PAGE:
As many Canadian tech ecosystems saw venture funding fall in 2022 amid a trying economic landscape, Québec and Alberta managed to defy the national trend, with both provinces experiencing growth in venture funding year over year.
According to new data from briefed.in, Alberta tech companies raised a collective $675 million in 2022, an 89 percent increase from 2021 and a 121 percent increase from 2020. In Québec, venture funding totalled $2.3 billion in 2022, a 21 percent increase from 2021 and a 76 percent increase from 2020.
Alberta and Québec were unique among all other regions tracked by briefed.in, as the only regions to see year-over-year venture funding growth in 2022. In other regions tracked by briefed.in, venture funding fell from what was a record-breaking 2021 for Canadian tech, against a backdrop of high inflation, rising interest rates, and a focus on cash preservation from both companies and investors. What’s more, both regions have seen venture funding increase every year since 2019.
Megadeals drive investment momentum
Alberta, which is home to a much younger tech ecosystem compared to other Canadian regions like Toronto or British Columbia, showed signs of maturity in 2022, with companies like Neo Financial and Attabotics managing to raise deals close to or more than $100 million. According to Shelley Kuipers, co-founder and co-CEO of The51, Alberta’s maturation can be attributed to several factors, including the recent influx of entrepreneurial talent to the province, as well as Alberta’s abundant growth programming.
“We have built Alberta into an attractive province for both entrepreneurs and investors, through the sheer will of the leaders in this community alongside our government allies,” Kuipers added. “We do the work — the real work — and we don’t wait for others to lead; we step into leadership positions as a collective to drive this positive change.”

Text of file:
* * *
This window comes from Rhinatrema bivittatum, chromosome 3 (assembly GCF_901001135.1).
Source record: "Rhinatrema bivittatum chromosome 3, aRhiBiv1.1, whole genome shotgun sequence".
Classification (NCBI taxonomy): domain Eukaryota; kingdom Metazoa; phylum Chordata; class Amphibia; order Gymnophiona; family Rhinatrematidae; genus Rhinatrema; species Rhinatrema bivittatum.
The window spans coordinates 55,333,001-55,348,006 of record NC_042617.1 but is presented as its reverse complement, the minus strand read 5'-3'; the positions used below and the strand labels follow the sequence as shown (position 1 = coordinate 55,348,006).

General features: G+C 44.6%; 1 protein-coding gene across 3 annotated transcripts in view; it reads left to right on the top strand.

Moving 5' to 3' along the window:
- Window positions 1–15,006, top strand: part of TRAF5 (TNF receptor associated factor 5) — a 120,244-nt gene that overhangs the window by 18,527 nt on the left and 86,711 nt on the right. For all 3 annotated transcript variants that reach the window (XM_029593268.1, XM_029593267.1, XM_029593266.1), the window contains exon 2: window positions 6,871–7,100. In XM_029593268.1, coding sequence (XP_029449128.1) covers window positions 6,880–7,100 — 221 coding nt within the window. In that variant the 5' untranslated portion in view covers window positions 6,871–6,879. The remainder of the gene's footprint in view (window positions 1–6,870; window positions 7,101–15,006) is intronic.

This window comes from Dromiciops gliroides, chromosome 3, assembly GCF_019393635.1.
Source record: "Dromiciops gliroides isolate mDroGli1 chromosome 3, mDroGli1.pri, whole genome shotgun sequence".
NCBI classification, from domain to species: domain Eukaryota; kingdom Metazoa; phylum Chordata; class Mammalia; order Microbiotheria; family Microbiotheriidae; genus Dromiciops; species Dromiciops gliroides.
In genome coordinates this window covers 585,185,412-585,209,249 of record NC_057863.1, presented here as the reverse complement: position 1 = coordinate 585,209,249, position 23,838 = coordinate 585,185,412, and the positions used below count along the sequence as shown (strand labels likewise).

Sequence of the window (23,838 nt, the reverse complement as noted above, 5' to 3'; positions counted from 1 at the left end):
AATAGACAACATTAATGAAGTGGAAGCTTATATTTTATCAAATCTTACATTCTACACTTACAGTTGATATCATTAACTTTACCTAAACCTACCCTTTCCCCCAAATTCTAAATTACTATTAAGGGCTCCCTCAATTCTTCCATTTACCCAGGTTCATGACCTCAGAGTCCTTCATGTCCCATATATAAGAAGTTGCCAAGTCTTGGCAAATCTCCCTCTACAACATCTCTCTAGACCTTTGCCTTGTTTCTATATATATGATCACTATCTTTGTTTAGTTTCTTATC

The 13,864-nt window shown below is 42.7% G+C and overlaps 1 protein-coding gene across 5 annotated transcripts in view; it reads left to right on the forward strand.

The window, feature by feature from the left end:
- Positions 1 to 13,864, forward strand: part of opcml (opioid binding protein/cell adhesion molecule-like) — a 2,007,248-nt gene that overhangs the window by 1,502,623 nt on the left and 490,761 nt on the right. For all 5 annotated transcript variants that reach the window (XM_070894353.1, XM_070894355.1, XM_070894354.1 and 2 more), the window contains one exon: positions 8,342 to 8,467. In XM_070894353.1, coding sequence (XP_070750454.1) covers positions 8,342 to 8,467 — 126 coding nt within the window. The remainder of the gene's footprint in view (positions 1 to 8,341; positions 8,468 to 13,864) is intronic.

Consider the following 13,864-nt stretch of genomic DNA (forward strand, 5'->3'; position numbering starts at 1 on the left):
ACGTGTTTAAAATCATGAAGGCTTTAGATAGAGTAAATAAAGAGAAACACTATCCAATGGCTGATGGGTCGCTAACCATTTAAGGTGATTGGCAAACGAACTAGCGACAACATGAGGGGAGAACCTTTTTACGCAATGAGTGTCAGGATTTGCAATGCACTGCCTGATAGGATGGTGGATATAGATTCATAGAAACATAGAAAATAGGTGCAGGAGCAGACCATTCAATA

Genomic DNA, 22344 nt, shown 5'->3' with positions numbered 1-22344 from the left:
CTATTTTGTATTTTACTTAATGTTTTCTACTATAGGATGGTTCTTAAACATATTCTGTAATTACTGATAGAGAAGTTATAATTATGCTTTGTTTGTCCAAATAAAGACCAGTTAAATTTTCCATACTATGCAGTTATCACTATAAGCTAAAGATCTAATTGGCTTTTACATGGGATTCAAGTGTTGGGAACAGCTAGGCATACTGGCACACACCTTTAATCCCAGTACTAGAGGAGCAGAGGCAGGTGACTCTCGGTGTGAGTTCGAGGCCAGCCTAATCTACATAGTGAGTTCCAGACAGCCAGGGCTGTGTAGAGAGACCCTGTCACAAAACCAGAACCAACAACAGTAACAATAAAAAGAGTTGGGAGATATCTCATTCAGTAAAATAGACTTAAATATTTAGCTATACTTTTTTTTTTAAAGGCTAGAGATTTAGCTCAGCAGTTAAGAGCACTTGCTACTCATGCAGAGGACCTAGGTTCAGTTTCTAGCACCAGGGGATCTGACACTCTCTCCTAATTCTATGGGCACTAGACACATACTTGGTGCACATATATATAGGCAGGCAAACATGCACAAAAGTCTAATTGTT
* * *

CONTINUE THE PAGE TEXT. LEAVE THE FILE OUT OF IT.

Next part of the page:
Québec’s venture funding growth in 2022 was buoyed by significant deals from companies like Hopper, Paper, RenoRun, and Ventus Therapeutics. However, Scott Loong, a partner at Panache Ventures in Montréal, held a somewhat different view from his Alberta counterparts regarding the performance of his home province. Loong acknowledged the positive momentum of Québec’s venture funding in 2022 but added it’s not a trajectory he’s confident the province can rely on going forward.
“In the private markets, things take time because data is far slower to hit the street,” Loong told BetaKit. “I am a pre-seed and seed-stage investor and can say that, in general, 2022 was a busy year in terms of deals and deal flow. I would be curious if that perspective would be shared by growth-stage investors in the province.”
In fact, some of the companies in Québec that raised significant deals in the last two years, including RenoRun and AlayaCare, have executed layoffs and other cost-cutting measures in an effort to weather turbulent venture capital conditions.
Québec and Alberta also tracked a year-over-year decline in deal volume in 2022. In Québec, briefed.in tracked a total of 72 deals in 2022, down from the province’s 106 deals in 2021. Deal count in Alberta fell from 66 in 2021 to 44 in 2022, but still exceeded the 37 deals closed in 2020.
Daniel Armali, partner at Montréal-based Amplify Capital, said he sees a silver lining in the decline of deal volume, noting that “it’s paradoxical that the best time to invest is in times of heightened uncertainty,” which are “also the worst times to fundraise.”
“I don’t believe ‘more’ is necessarily better,” Armali added. “Over the long run, the trendline should be positive, but quality companies being backed has more economic and financial impact than more companies of lesser quality.”
Different soil, same seed struggles
Alberta and Québec shared yet another commonality in their venture funding results in 2022: both provinces saw early-stage deal volume decline compared to years prior. Alberta’s seed-stage activity reached a four-year low of just 12 deals in 2022, down from 19 such deals tracked in 2021.